Skip to content
Humpback whale with calf

Scientists solve mystery of whale song

One of the big mysteries surrounding exactly how some of the great whales are able...
Common dolphin (delphinus delphis) Gulf of California Mexico.

Alpha Travel Insurance supports WDC’s journey to save and protect whales and dolphins across the globe

Alpha Travel Insurance is inspiring globe trotters to make more sustainable choices wherever their adventure...
Iberian and Baltic harbour porpoises face extinction without urgent action

Success! We help secure higher protection for endangered porpoise at UN meeting

Iberian and Baltic harbour porpoises face extinction without urgent action We are very excited to...
Part of the new exhibition space at the WDC Scottish Dolphin Centre

Listen to whales at our new exhibition

We are thrilled to unveil a brand-new interactive exhibition at the Scottish Dolphin Centre in...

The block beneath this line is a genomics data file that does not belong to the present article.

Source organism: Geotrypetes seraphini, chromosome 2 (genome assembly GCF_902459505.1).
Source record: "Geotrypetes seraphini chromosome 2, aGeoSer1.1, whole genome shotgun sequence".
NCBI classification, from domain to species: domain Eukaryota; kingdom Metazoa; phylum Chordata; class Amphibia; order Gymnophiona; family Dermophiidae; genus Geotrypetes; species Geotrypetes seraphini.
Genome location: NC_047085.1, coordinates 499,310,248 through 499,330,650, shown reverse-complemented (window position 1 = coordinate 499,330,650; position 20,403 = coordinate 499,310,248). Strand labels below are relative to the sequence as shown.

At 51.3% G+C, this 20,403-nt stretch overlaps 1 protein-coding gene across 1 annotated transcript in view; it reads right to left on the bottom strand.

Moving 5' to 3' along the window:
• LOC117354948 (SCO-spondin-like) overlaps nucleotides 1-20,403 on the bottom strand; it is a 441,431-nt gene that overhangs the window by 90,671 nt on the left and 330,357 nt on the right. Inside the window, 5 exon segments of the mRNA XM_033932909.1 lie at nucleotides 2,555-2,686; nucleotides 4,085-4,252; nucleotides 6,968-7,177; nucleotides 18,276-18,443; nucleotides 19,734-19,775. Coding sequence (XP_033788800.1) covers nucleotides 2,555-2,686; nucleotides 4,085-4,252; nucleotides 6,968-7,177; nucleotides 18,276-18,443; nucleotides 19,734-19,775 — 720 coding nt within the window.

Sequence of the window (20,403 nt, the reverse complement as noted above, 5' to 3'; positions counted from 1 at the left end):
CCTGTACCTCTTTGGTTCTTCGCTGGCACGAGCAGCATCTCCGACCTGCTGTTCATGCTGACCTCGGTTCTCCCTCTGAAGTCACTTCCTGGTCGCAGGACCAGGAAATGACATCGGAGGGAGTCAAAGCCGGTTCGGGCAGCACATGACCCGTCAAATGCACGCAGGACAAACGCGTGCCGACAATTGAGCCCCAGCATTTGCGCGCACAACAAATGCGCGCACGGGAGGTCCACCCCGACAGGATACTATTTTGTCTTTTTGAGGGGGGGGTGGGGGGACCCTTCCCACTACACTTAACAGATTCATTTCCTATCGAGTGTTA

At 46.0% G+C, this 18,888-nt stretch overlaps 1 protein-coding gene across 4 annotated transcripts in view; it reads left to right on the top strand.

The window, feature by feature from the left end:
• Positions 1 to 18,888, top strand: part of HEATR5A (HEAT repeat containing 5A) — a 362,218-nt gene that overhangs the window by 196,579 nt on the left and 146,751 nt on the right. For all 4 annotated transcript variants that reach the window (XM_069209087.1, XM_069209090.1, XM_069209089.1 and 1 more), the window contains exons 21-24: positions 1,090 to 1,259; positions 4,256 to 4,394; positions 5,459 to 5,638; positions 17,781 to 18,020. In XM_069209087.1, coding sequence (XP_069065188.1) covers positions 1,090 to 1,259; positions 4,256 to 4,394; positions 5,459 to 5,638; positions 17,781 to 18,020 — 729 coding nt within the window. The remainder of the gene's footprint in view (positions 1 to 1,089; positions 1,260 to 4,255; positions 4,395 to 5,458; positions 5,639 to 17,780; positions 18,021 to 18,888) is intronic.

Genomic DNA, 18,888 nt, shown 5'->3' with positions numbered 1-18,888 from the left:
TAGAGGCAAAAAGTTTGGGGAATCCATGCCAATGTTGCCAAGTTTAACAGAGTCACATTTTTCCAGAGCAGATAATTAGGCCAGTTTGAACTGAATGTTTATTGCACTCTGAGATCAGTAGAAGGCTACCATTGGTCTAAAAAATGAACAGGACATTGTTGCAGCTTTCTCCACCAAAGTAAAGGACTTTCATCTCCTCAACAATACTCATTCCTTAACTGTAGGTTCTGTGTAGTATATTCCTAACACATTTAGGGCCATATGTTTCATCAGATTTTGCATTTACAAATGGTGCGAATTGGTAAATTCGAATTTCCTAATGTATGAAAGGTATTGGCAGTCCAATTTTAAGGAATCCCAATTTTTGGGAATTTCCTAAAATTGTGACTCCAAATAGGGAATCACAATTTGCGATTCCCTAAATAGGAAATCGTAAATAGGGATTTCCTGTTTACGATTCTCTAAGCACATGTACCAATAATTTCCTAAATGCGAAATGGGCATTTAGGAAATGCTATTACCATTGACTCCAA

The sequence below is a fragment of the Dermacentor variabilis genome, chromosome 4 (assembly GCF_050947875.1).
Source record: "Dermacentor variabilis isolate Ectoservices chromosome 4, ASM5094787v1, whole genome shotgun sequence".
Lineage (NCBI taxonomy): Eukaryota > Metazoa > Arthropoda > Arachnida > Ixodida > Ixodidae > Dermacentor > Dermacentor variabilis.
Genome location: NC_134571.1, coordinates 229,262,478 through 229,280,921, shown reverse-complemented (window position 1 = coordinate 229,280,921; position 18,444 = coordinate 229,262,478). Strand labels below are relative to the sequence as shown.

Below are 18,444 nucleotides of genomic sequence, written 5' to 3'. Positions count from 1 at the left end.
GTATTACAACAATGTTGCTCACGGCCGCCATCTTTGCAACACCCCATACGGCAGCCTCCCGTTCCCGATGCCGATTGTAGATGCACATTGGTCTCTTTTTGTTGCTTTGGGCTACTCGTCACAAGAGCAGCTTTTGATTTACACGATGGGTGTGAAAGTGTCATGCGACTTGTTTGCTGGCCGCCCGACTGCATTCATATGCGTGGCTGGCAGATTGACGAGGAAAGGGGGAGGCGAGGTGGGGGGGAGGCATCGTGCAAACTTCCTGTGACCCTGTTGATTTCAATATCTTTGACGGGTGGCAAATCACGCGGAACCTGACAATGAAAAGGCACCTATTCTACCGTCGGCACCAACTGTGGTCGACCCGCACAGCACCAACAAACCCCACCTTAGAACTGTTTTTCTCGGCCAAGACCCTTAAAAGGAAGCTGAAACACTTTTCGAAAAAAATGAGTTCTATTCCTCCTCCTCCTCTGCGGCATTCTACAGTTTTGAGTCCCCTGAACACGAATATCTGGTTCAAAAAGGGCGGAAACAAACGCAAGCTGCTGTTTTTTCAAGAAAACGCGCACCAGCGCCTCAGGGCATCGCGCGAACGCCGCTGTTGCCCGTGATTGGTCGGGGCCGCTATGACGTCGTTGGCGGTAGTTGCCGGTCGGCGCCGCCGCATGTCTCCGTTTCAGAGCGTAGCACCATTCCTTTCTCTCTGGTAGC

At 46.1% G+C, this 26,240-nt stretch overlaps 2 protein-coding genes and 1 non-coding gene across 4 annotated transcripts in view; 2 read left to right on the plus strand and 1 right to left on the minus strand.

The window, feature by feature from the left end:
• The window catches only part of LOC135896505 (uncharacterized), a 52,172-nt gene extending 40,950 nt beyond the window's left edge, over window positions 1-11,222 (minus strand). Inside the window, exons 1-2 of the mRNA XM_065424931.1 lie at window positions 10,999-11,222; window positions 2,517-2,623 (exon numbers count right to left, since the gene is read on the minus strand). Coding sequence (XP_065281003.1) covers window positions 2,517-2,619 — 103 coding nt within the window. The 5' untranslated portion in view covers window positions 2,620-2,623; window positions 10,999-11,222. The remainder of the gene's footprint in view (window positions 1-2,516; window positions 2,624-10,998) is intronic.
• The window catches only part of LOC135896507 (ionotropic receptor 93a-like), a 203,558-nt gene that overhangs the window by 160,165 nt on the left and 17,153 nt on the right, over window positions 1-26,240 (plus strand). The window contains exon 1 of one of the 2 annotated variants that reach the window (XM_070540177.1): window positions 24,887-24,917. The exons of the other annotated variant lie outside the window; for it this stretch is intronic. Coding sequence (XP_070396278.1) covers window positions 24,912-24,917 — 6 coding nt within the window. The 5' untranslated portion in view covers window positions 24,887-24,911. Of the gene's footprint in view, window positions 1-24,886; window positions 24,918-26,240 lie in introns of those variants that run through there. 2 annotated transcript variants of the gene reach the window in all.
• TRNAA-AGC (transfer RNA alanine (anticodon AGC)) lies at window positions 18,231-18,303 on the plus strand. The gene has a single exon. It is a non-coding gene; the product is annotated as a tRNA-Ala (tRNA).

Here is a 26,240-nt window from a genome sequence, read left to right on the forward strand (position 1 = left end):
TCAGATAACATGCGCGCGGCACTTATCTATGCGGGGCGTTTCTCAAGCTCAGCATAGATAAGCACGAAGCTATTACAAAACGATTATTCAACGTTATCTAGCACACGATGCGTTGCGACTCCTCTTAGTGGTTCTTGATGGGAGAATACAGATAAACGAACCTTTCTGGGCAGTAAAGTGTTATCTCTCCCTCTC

Success! Ban on sandeel fishing will save starving porpoises


The fishing of sandeels in Scottish waters and within certain English waters in the North Sea is to be banned, a move welcomed WDC as is it will save many porpoises.

The North Sea sandeel fishery has a critical impact on harbour porpoises in the region as they gather in this area for mating and calving in the spring and summer and heavily rely on sandeels as a food source. The fishing of sandeels forces porpoises to seek out less nutritious prey with researchers citing less sandeels leading to lethal starvation and decreased survival of young. This ban will also benefit minke whales and white beaked dolphins who also rely on sandeels as a food source.

WDC has been pushing hard for a full closure of the sandeel fishery in the North Sea over the last two years, feeding into a government consultation by leading on the issue of impacts on this porpoise population.

This new ban will apply to all vessels of any nationality, and it will be effective from 26 March 2024, before the start of the next sandeel fishing season.

Sandeel populations have taken a hit due to industrial fishing and climate change. They play a vital role in the marine ecosystem and biodiversity, and are an important food source for many other species, including seabirds and fish.

Commercial fishing for sandeel is currently carried out entirely by European vessels with no fishing quota allocated to UK vessels since 2021.